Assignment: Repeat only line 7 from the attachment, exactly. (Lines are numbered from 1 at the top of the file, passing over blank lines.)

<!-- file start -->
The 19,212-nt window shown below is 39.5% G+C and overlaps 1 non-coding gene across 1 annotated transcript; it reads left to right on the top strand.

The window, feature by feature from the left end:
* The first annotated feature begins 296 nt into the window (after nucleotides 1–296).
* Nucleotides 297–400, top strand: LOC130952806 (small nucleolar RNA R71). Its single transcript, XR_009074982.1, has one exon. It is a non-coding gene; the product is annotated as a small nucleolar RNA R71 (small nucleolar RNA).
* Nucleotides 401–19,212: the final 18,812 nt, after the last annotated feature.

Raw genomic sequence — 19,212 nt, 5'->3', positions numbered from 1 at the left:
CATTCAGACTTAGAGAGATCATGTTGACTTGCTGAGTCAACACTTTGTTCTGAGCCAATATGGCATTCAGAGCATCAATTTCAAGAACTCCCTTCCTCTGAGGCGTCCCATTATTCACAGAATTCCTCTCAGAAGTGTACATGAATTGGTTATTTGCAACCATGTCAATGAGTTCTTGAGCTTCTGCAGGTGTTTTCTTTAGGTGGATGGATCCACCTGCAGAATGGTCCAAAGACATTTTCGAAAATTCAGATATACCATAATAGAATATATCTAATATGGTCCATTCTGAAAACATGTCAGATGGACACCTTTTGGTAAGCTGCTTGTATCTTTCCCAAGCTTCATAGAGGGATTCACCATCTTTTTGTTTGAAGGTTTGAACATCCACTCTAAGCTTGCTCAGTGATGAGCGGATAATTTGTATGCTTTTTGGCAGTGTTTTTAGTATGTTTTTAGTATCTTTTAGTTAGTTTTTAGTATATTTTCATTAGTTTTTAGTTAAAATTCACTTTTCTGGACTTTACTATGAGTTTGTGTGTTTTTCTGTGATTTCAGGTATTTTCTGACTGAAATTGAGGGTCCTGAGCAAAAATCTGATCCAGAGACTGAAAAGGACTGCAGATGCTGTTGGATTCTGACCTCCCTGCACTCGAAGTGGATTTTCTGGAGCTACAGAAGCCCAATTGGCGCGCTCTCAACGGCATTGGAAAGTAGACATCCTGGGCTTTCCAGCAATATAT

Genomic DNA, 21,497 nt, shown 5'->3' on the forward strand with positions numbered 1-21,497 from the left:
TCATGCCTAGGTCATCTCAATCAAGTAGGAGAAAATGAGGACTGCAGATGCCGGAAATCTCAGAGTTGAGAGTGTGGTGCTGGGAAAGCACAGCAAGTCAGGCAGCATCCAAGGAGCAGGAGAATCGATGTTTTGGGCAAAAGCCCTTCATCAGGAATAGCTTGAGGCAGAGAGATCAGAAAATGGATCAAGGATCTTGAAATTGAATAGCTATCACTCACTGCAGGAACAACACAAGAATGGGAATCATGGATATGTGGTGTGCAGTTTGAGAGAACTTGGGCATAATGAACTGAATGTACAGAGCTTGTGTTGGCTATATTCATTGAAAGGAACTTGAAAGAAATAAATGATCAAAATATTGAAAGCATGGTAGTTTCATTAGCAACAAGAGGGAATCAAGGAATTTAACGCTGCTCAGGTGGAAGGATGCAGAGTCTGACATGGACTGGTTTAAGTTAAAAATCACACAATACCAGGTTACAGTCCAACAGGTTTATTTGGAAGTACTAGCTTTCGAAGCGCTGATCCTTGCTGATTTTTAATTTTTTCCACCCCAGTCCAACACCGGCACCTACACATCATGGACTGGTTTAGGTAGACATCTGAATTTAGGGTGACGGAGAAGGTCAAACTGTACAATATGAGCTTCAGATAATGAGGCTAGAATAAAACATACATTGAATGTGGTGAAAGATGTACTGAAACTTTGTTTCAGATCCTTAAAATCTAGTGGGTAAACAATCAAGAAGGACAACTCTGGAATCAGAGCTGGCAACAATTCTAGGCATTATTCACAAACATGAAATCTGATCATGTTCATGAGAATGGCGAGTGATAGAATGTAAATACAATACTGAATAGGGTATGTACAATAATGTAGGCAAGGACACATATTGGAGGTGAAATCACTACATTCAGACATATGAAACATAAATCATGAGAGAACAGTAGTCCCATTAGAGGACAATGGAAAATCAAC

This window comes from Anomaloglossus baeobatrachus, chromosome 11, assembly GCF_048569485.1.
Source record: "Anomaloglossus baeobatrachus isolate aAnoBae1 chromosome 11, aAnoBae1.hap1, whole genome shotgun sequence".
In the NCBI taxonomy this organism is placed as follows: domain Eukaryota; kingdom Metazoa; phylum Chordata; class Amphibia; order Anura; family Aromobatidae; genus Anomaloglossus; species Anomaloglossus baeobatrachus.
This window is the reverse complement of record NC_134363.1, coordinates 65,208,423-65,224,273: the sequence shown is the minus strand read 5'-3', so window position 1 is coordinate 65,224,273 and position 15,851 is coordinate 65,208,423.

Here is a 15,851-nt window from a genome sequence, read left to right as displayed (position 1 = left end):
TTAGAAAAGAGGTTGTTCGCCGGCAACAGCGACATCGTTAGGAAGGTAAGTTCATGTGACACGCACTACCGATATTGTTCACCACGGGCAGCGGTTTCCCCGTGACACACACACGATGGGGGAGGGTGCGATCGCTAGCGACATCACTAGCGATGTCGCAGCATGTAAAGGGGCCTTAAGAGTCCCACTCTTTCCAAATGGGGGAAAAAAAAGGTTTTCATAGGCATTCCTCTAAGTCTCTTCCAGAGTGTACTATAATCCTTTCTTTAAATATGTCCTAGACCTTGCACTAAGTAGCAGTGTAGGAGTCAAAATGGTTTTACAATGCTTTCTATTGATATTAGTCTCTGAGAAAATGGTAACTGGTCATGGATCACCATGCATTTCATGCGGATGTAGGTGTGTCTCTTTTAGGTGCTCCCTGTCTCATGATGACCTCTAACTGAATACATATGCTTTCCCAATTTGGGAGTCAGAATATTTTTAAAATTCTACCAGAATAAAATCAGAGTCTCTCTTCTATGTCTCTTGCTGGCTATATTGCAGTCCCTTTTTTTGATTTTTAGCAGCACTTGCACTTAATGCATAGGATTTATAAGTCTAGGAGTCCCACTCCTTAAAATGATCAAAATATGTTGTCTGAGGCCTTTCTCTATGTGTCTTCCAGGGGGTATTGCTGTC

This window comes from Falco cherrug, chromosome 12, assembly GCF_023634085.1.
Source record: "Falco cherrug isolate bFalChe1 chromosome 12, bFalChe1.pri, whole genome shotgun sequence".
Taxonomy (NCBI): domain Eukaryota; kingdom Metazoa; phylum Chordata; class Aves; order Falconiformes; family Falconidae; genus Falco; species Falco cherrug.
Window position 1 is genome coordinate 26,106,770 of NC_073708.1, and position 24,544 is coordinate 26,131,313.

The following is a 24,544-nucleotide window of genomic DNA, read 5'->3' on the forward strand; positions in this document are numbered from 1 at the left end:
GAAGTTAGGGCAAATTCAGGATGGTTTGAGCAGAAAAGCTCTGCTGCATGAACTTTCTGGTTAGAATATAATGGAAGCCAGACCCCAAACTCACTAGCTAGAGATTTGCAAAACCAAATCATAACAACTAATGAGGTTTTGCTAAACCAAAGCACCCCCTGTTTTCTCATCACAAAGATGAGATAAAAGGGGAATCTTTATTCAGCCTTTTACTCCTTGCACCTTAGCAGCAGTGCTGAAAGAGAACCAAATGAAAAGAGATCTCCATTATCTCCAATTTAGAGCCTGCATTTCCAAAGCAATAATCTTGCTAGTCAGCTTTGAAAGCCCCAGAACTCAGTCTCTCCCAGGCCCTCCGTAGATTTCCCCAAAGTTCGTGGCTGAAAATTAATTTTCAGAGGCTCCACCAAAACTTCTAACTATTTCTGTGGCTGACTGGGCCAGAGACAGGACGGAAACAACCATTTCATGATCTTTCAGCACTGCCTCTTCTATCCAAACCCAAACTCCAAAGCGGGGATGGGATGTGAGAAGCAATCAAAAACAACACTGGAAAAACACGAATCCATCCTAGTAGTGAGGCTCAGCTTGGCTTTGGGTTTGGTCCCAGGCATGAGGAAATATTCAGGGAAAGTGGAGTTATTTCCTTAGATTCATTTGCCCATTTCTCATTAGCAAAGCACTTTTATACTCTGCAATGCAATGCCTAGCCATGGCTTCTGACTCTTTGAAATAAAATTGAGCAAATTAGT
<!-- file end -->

CATTCAGACTTAGAGAGATCATGTTGACTTGCTGAGTCAACACTTTGTTCTGAGCCAATATGGCATTCAGAGCATCAATTTCAAGAACTCCCTTCCTCTGAGGCGTCCCATTATTCACAGAATTCCTCTCAGAAGTGTACATGAATTGGTTATTTGCAACCATGTCAATGAGTTCTTGAGCTTCTGCAGGTGTTTTCTTTAGGTGGATGGATCCACCTGCAGAATGGTCCAAAGACATTTTCGAAAATTCAGATATACCATAATAGAATATATCTAATATGGTCCATTCTGAAAACATGTCAGATGGACACCTTTTGGTAAGCTGCTTGTATCTTTCCCAAGCTTCATAGAGGGATTCACCATCTTTTTGTTTGAAGGTTTGAACATCCACTCTAAGCTTGCTCAGTGATGAGCGGATAATTTGTATGCTTTTTGGCAGTGTTTTTAGTATGTTTTTAGTATCTTTTAGTTAGTTTTTAGTATATTTTCATTAGTTTTTAGTTAAAATTCACTTTTCTGGACTTTACTATGAGTTTGTGTGTTTTTCTGTGATTTCAGGTATTTTCTGACTGAAATTGAGGGTCCTGAGCAAAAATCTGATCCAGAGACTGAAAAGGACTGCAGATGCTGTTGGATTCTGACCTCCCTGCACTCGAAGTGGATTTTCTGGAGCTACAGAAGCCCAATTGGCGCGCTCTCAACGGCATTGGAAAGTAGACATCCTGGGCTTTCCAGCAATATAT